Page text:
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  • Tracy Tyler

You CAN Create a Positive Telework Culture!

Updated: Apr 4, 2020

A CEO’s Practical Guide to Creating a Positive Telework Culture in the time of COVID 19

If you or your team has worked remotely, you probably have all of this figured out. If not, under normal circumstances, you would spend some time getting input, crafting a plan, implementing and communicating new expectations, policies and training for it. You would have been able to ease into it and really think about the impact it will have on your culture. But here we are, facing the first global pandemic in our lifetime. It’s not surprising that this new remote work situation is creating some questions and anxiety. Here are some thoughts and tips on how to use this time to reinforce or redefine your culture.

Recognize and remember that telework can be hard and challenging for everyone:

  • Bosses are worried employees won’t work efficiently

  • Employees have less access to support and communication

  • Everyone has less access to information and answers

  • Employees may feel that their managers are out of touch with their needs, not supportive or helpful

  • Distractions are likely – many are working with sub optimal workspaces and unexpected parenting responsibilities

  • Everyone feels disconnected and socially isolated

  • With limited ability to see typical nonverbal cues, friction and misunderstandings will increase

The basic needs people have at work haven’t changed – they need a worthwhile mission, to feel like part of the team, to have the information and tools required, to be recognized for their contributions, and to feel respected as a team member. If you make the appropriate adjustments, you can come out of this with a productive, engaged, empowered, and happy team.

Here’s what you can do:

1. Set and communicate clear expectations for work performance and communication

o Work performance – you should uphold the same performance expectations. Let them know that unless you are in a situation where expectations are changing. And guess what, you need to let them know that, too.

  • Extend trust. If and when someone is not meeting performance expectations, hold that person accountable. Follow the same basic guidelines you already have in place for performance /accountability discussions.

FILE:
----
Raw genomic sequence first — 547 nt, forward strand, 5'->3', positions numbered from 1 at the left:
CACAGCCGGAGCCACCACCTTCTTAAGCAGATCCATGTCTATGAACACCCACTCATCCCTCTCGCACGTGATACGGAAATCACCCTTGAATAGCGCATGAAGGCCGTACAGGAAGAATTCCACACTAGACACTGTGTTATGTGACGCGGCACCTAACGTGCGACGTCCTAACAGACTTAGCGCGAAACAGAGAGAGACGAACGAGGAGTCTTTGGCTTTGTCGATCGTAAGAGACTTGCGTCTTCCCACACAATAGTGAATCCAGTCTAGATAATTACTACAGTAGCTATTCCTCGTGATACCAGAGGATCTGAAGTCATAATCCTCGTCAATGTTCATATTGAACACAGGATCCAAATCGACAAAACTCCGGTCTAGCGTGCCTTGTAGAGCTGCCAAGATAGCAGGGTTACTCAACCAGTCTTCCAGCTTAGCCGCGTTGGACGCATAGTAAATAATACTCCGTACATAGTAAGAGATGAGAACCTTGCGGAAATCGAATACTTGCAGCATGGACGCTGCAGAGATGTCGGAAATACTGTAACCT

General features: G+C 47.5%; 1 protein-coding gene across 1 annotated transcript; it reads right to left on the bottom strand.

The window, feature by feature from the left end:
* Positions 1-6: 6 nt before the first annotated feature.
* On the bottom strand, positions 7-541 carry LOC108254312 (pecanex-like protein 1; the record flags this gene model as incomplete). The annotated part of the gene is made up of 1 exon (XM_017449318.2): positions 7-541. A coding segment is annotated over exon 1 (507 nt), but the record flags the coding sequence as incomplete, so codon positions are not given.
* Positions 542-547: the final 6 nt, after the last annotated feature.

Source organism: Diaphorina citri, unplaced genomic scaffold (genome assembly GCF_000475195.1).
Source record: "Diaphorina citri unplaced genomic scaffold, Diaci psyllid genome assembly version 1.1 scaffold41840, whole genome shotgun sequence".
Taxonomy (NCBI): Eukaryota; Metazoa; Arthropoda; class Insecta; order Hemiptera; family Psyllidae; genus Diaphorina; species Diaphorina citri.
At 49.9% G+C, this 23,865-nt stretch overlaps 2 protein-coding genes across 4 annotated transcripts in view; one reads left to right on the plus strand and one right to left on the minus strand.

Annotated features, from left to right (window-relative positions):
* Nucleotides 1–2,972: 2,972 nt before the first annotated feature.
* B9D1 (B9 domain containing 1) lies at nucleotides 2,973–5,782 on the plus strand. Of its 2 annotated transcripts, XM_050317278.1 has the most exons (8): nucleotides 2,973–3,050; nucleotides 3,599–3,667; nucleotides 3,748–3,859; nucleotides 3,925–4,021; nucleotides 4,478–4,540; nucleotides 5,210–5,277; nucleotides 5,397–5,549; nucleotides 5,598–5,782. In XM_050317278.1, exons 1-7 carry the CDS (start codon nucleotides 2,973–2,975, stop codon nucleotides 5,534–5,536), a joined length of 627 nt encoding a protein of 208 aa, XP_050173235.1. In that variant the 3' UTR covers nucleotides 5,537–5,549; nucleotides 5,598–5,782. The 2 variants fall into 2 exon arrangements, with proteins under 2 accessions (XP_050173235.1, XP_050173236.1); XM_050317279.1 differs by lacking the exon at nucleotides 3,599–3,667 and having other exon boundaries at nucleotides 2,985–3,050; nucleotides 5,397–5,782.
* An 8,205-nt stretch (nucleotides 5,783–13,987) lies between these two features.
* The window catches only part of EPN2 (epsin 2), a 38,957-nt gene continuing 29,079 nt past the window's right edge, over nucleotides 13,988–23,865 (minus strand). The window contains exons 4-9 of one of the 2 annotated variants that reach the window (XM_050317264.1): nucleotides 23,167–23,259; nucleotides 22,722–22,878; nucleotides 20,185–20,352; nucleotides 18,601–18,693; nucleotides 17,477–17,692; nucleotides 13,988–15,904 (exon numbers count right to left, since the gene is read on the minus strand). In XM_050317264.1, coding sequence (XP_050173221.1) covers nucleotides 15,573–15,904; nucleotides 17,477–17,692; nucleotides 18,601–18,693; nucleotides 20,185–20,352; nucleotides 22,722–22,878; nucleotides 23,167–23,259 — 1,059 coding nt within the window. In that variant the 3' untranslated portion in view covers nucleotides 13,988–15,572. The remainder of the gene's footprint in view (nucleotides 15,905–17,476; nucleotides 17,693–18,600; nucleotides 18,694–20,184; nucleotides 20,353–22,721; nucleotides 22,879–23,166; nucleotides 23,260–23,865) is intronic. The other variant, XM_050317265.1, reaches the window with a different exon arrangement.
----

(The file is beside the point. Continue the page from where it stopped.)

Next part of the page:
• DON'T make one size fits all rules like "show proof of work daily". That is demeaning and demotivating.

o Communication protocol – you may have to be clearer about this – for example:

  • Email – use for informative, non-urgent updates and questions

  • Text or call – time based and important

  • Chat rooms – quick collaboration

  • Video – meetings and collaborative sessions

NOTE: Video also works best for sensitive conversations because it feels more personal

2. Keep them informed. Regular and predictable communication is key. Make sure they hear from you. There are times to delegate to your leadership team…this is NOT one.

3. Ask for input and listen to it. Stay in touch with how it’s working and how people are feeling. Adjust as necessary. No one expects you to have all the answers.

4. Establish and schedule structured daily check ins – I recommend a video platform (like Zoom click here for tips or Microsoft Teams) but, this could also be a conference call.

  • For independent workers, a 121 format would work

  • For collaborative teams, a team call works best

  • While meetings are important, but be on the lookout for "Zoom meeting overload"...people still need time to get the work done!

5. Make sure your team knows when you are available

  • Have a regular Video Chat with an open invitation – scheduled “office hours”

  • Open your calendar up for them to see

6. Structure and support ways for employees to interact socially, deepen relationships and build the team. Make it fun!

  • Start meetings with an icebreaker question (i.e. tell us your favorite joke)

  • Have a video pizza lunch meeting – have pizza delivered to each person at their home

  • Have themes for meetings (i.e. a Caribbean theme, have background music, icebreaker could be “what’s your favorite tropical drink” …etc.)

7. Focus more on rewards and recognition – keep it simple

  • Continue or create ways to recognize great performance

  • Ask the team for contest and challenge ideas

  • Recognize winners publicly and have fun rewards sent to their home (i.e. a gift card to a local restaurant)

  • High fives from each other – allow time during a meeting to have the team members recognize each other for things they did to help

  • click here for 53+ ideas and tips

Remember that you set the tone. Your team is looking to you for leadership. Reinforce your confidence in them and help create a telework environment that gives them a solid sense of focus and purpose. Create ways to replicate social interaction and team building in a way that empowers them to exceed your expectations. I think you (and your teams) will be happy with the results!

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